First of some 8,500 Burundians due for resettlement in US leave Tanzania
KIBONDO, Tanzania, May 18 (UNHCR) - The resettlement in the United States of some 8,500 Burundian refugees who fled their country in 1972 got under way on Friday when a first group of 88 people flew out of Kibondo Camp in western Tanzania.
The refugees were due to travel to cities in the United States after a stopover in the Kenyan capital, Nairobi, where they were to attend orientation courses to help ease their arrival and integration in the US.
Some 3,000 of the "1972 Burundian refugees" - about 35 percent of the number accepted for resettlement - are expected to leave Kibondo en route for cities such as Atlanta and Phoenix over the next 15 weeks.
The whole process is expected to be completed by the end of this year. It is being organized by the US government, the International Organization for Migration (IOM) and UNHCR.
Young refugees played traditional Burundian drums and danced and shouted as the departing group - including a double amputee - boarded the plane at Kibondo's airstrip. Hundreds of local villagers looked on with curiosity.
"We are happy because, in the United States, we will not be refugees anymore. Sometimes, it felt like an insult to be called a refugee," said Emmanuel Kabura, who was leaving with his wife Janvière and their son Ezekiel.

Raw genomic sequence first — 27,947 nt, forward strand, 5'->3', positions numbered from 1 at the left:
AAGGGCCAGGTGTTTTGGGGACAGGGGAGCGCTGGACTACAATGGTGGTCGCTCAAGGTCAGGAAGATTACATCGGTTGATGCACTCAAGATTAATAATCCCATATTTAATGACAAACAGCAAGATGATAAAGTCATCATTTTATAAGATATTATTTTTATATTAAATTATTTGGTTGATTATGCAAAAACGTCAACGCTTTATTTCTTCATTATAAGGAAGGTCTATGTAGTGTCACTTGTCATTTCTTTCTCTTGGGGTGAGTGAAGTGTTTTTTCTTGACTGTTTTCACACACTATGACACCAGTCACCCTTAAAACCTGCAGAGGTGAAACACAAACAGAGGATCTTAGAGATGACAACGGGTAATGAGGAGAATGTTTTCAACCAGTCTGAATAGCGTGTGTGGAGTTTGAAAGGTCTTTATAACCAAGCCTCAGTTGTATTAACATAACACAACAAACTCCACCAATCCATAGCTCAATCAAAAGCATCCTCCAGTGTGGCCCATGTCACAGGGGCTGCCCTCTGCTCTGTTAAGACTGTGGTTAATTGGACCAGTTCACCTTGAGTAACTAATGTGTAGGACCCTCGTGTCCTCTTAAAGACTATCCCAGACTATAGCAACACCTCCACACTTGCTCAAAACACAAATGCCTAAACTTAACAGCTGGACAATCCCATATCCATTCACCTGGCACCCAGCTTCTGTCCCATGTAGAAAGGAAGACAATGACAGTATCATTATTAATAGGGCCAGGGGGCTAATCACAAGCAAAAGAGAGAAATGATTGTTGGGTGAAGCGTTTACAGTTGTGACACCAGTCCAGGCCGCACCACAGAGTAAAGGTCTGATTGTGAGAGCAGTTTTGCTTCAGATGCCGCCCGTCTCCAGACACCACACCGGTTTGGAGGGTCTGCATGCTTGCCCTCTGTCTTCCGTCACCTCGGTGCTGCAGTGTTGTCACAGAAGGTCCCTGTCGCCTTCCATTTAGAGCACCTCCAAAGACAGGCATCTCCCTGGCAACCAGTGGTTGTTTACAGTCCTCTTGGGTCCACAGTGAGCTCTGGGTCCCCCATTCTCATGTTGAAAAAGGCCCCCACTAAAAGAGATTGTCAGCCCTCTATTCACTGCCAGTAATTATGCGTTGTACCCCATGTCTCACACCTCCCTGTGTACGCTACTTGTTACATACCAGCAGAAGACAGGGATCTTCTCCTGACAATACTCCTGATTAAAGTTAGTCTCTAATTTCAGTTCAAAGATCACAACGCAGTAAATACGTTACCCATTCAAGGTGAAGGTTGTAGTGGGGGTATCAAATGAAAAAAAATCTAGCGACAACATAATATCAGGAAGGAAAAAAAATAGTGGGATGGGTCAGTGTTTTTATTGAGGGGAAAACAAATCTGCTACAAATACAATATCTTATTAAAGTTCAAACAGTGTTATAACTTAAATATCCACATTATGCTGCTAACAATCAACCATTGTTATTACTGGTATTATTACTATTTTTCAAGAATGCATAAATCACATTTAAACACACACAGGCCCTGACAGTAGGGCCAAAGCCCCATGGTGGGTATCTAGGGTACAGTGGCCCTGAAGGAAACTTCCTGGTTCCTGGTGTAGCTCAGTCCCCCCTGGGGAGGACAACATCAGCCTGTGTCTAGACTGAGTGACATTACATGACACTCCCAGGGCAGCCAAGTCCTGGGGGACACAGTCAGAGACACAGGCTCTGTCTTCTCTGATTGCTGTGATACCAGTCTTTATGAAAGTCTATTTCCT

Kabura has never been to Burundi and has no relatives there. His parents fled in 1972 to the DRC and later moved to Rwanda - where Kabura was born in 1981 - before eventually reaching safety in Tanzania in 1994. He speaks English well and is confident of making a go of things in the United States. "When we have settled in the US, I would like to go to university and study sociology," he said.
Evode Gahungu fled Burundi aged one year and his mother, father and two siblings were all killed when they returned to the country in the 1990s. "I have always been in exile. I will try not to forget my roots, but I hope that the USA can become my new motherland," said the husband and father of four.
The "1972 Burundians" represent one of the world's most protracted refugee problems and resettlement is the only viable durable solution for most of them. Hundreds of thousands of Burundians fled to neighbouring countries that year to escape ethnic violence which killed an estimated 200,000 people. Children of these refugees born in exile were also being considered for US resettlement.
Some of the refugees have been displaced several times in the Great Lakes region. In 1972, thousands of the Burundians fled to the Democratic Republic of the Congo (DRC) and Rwanda. But they had to move to Tanzania when conflict erupted in these countries in the 1990s. At the same time, some Burundians returned home after several years of exile but had to seek sanctuary in neighbouring countries once more when a new wave of violence swept their country.
While repatriation of Burundian refugees remains a priority, UNHCR believes that successful repatriation and reintegration of this particular group is not possible. After nearly 35 years in exile, they would face complex and unresolved land issues. Moreover, some refugees believe they are viewed as outsiders and would never be able to fully integrate in Burundi. Those born in exile identify closely with their host country, Tanzania, but it cannot offer them local integration.
Tanzania still hosts some 276,000 refugees, mainly from Burundi and the DRC.
By Ivo Brandau in Kibondo
and Roslyn Paul in Dar es Salaam, Tanzania